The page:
Such peculiar behavior can be observed in Fig. 3e, where we plotted the normalized dipole cross section as a function of the tuning parameter ζ. The functional form of the different elements in \({{{{{{\mathcal{H}}}}}}}_{0}\left({{{{{\rm{\zeta }}}}}}\right)\) is given in the caption of Fig. 3. They are justified by first order QNM perturbation theory25,32,33 (see Supplementary Information S2). In particular, \({{{{{\rm{\kappa }}}}}}\left({{{{{\rm{\zeta }}}}}}\right)={a}_{3}{{{{{\rm{\zeta }}}}}}\), where \({a}_{3}\) is a constant. Due to the nonzero coupling for any ζ ≠ 0, the hybrid QNMs ‘avoid’ the crossing due to strong interaction between the original modes (i.e., strong coupling). This is a particular example of the Friedrich-Wintgen mechanism13, which has been shown to lead to true BICs in extended structures34, or extremely high-Q quasi-BICs in isolated cavities12,29,35. For the case under consideration, the quasi-BIC appears in the lower branch at ζ = 0, since κ(0) = 0 and the contribution of QNM \(\left|d\right\rangle\) to the dipole vanishes, while a resonance arises in the quadrupole channel (Fig. 3f). Only the lossy QNM \(\left|u\right\rangle\) is matched to the dipole. This corresponds to the usual scenario, where the dipole cross section cannot exceed the traditional limit.

For any ζ ≠ 0, there is coupling between the QNMs, and the lower branch can scatter as a dipole (Fig. 3e), which, from the mechanism discussed above, can largely exceed the limit in a sphere. We therefore refer to this unusual resonance as a ‘super dipole’. We bear in mind that, due to the mixed multipolar nature of the resonance, there is a small contribution to the quadrupole channel. We also remark that QNM \(\left|u\right\rangle\) can display similar features for positive ζ, as shown in Fig. 3e.

Summarizing, we have derived a simple theory that allows us to describe the Friedrich-Wintgen mechanism leading to quasi-BICs in isolated cavities. We have demonstrated the occurrence of yet another surprising effect, namely, the possibility to create a resonance capable of enhancing scattering beyond the accepted limit in a subwavelength object, reaching the superscattering regime.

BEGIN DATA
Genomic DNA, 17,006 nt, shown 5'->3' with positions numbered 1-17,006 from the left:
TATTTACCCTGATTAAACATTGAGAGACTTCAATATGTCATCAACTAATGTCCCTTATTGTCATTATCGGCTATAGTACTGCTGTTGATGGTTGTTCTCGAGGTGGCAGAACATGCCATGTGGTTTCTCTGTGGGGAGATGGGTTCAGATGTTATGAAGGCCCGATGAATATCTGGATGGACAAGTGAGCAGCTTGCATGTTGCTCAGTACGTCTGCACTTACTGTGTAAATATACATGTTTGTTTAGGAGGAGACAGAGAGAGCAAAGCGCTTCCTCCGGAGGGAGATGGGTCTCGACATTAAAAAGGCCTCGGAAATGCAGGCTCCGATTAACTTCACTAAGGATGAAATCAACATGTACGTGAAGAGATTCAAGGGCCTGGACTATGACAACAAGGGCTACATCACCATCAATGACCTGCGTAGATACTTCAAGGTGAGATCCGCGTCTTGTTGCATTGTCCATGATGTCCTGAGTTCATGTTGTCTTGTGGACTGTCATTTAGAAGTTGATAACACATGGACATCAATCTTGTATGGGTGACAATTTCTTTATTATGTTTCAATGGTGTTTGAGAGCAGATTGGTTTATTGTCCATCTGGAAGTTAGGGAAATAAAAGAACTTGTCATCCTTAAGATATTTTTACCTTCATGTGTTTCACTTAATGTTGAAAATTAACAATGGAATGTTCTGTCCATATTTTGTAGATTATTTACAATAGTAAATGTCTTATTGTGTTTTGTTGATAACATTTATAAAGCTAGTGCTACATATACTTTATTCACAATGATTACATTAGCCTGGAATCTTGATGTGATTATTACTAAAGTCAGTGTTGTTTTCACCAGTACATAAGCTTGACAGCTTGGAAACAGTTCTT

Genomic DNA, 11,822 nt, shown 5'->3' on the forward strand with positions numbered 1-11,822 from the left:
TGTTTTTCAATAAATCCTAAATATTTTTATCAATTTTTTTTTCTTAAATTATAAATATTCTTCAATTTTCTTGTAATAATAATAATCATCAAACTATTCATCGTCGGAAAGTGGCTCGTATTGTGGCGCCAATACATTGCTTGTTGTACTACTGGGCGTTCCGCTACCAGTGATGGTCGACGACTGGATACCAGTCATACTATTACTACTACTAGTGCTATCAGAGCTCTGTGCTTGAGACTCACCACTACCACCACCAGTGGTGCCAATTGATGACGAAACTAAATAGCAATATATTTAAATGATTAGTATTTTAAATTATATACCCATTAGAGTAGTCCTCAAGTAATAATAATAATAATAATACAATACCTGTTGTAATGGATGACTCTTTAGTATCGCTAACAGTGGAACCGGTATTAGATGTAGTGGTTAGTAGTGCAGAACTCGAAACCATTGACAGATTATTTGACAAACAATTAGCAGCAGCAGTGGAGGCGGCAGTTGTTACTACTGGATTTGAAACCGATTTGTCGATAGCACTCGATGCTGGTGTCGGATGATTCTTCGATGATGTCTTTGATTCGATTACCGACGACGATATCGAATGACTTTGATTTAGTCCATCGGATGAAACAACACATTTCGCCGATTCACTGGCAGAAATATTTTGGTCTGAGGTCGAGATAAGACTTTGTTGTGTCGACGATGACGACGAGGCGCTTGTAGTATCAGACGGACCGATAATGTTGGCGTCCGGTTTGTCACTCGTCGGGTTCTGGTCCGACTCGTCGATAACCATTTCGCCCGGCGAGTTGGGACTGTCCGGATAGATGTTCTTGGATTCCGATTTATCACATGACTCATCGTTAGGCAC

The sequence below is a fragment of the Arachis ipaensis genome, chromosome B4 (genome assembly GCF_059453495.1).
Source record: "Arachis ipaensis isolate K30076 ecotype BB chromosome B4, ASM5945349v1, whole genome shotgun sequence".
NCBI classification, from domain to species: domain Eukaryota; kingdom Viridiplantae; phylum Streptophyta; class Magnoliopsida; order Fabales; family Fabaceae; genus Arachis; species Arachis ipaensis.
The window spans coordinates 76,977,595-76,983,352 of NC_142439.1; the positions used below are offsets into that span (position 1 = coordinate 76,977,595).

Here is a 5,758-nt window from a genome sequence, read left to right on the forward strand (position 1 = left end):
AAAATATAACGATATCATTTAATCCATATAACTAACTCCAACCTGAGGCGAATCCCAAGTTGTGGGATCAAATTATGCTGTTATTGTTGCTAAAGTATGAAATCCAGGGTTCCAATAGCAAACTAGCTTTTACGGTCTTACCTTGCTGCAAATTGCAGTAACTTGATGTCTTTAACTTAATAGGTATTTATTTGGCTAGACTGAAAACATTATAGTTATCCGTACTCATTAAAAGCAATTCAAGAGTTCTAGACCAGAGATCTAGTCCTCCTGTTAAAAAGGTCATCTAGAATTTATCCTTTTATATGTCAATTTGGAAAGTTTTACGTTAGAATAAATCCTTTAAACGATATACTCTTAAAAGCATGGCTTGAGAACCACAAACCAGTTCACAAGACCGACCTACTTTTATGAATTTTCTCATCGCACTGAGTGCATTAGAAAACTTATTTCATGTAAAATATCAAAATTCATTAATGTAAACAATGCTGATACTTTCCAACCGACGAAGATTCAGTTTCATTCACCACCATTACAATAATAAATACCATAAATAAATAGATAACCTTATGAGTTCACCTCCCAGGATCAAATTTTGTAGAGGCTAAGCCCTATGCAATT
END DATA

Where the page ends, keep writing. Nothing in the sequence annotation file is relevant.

We stress again that our mechanism is in stark contrast with the conventional way to achieve superscattering. Typically, several orthogonal resonances (several QNMs matched to different multipole channels) must be overlapped at the same spectral position. Instead, here we exploit the Friedrich-Wintgen mechanism to ‘open’ the dipole channel to a quasi-BIC, forming a super dipole mode. So far, however, our predictions remain purely theoretical. In what follows, we employ multipolar theory and group-theoretical arguments to design two subwavelength scatterers displaying super dipole modes. We then verify our results in the microwave range, confirming their existence for the first time.

Subwavelength nanoresonators

We consider a Si nanosphere in air, illuminated with a normally incident, linearly polarized plane wave, with radius 100 nm. In the visible range, it supports two QNMs matched to the electric dipole (ED) and magnetic quadrupole (MQ) channels, respectively. Their electric field distributions are shown in the lower panel of Fig. 4c. We use the same notation as in the previous section, and label them as \(\left|a\right\rangle\), \(\left|b\right\rangle\). The far-field projections of the QNMs correspond to an x-polarized ED (\({p}_{x}\)) and the yz component of the MQ moment (\({M}_{{yz}}\)). The reason for our choice of QNMs will become clear in the following. Note that the chosen scatterer is deeply subwavelength, with the radius being at least five times smaller than the incident wavelength.

Fig. 4: Super-ED resonance in a dielectric nanoellipsoid.
figure 4